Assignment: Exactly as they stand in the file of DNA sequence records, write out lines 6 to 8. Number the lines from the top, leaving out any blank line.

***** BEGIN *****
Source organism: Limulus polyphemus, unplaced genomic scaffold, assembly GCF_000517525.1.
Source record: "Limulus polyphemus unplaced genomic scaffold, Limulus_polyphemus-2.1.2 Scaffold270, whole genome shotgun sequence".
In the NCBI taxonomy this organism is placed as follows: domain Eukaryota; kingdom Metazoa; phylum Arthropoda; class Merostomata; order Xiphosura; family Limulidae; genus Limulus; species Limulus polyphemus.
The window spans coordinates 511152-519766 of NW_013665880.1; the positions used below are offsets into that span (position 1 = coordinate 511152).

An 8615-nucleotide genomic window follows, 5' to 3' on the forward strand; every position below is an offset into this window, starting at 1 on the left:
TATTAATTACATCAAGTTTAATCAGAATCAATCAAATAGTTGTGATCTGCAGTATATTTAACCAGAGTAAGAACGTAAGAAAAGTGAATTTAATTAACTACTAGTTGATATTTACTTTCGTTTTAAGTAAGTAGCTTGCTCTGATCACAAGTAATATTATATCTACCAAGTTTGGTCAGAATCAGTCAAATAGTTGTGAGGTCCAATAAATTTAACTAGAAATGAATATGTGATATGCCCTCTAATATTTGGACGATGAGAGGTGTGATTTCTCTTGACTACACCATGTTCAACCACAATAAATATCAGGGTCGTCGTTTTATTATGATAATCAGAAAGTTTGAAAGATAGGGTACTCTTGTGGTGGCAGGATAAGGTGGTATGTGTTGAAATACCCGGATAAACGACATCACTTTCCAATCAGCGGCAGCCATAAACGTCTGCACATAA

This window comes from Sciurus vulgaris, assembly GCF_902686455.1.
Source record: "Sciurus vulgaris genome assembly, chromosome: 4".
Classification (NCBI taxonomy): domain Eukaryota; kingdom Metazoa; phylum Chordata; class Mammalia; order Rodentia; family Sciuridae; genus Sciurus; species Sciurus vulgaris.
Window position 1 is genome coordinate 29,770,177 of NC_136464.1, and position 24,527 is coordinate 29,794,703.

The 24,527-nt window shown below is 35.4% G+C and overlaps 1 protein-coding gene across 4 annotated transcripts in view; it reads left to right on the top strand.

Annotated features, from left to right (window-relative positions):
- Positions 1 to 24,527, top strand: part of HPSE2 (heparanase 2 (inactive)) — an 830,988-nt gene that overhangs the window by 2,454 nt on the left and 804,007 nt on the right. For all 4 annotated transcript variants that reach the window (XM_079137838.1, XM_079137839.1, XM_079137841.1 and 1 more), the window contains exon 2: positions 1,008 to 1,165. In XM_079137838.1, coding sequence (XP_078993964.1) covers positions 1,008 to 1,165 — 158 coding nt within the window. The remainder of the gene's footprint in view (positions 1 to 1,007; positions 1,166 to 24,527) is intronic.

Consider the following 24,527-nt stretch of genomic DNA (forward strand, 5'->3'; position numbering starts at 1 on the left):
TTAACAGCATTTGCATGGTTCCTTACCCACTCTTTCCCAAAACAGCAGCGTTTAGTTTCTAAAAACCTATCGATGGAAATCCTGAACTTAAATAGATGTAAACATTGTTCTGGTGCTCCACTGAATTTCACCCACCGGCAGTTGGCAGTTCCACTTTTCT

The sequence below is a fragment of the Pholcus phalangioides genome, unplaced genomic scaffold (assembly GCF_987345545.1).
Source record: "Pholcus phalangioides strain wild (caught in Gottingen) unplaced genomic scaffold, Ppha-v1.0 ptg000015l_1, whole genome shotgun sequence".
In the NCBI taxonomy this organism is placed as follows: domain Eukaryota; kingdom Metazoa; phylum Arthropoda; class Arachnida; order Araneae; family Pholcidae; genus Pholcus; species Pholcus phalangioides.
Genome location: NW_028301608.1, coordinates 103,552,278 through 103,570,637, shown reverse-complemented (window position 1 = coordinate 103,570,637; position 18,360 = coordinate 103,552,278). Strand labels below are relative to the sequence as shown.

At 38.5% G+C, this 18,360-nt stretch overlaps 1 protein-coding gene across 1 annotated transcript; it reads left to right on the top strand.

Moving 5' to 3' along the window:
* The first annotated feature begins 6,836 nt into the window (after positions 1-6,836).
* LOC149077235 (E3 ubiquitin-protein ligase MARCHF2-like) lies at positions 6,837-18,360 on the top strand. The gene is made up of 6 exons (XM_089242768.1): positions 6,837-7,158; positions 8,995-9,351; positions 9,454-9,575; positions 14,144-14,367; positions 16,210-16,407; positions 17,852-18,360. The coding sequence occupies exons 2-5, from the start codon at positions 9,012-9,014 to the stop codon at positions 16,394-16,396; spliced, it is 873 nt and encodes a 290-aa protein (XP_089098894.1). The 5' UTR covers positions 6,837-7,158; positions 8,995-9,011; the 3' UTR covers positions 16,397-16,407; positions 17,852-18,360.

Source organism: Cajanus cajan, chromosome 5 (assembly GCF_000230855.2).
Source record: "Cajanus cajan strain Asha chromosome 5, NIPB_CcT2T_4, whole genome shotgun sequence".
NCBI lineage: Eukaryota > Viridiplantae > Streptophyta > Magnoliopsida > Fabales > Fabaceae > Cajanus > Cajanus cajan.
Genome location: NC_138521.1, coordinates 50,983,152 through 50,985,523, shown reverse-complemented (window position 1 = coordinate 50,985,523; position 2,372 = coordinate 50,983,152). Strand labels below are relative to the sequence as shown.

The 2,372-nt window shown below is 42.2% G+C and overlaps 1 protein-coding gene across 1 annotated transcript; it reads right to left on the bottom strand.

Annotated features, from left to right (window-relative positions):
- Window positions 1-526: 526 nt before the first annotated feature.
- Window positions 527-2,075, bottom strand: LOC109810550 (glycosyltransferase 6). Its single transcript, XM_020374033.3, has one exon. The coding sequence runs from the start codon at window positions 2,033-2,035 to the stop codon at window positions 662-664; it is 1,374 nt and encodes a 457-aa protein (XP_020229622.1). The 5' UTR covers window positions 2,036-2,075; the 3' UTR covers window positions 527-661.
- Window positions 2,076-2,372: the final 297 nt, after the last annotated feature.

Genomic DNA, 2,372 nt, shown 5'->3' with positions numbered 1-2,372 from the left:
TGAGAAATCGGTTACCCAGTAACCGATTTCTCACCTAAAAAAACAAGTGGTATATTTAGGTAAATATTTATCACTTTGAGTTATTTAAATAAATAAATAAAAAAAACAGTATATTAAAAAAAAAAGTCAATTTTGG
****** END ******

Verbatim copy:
TATTAATTACATCAAGTTTAATCAGAATCAATCAAATAGTTGTGATCTGCAGTATATTTAACCAGAGTAAGAACGTAAGAAAAGTGAATTTAATTAACTACTAGTTGATATTTACTTTCGTTTTAAGTAAGTAGCTTGCTCTGATCACAAGTAATATTATATCTACCAAGTTTGGTCAGAATCAGTCAAATAGTTGTGAGGTCCAATAAATTTAACTAGAAATGAATATGTGATATGCCCTCTAATATTTGGACGATGAGAGGTGTGATTTCTCTTGACTACACCATGTTCAACCACAATAAATATCAGGGTCGTCGTTTTATTATGATAATCAGAAAGTTTGAAAGATAGGGTACTCTTGTGGTGGCAGGATAAGGTGGTATGTGTTGAAATACCCGGATAAACGACATCACTTTCCAATCAGCGGCAGCCATAAACGTCTGCACATAA

This window comes from Sciurus vulgaris, assembly GCF_902686455.1.
Source record: "Sciurus vulgaris genome assembly, chromosome: 4".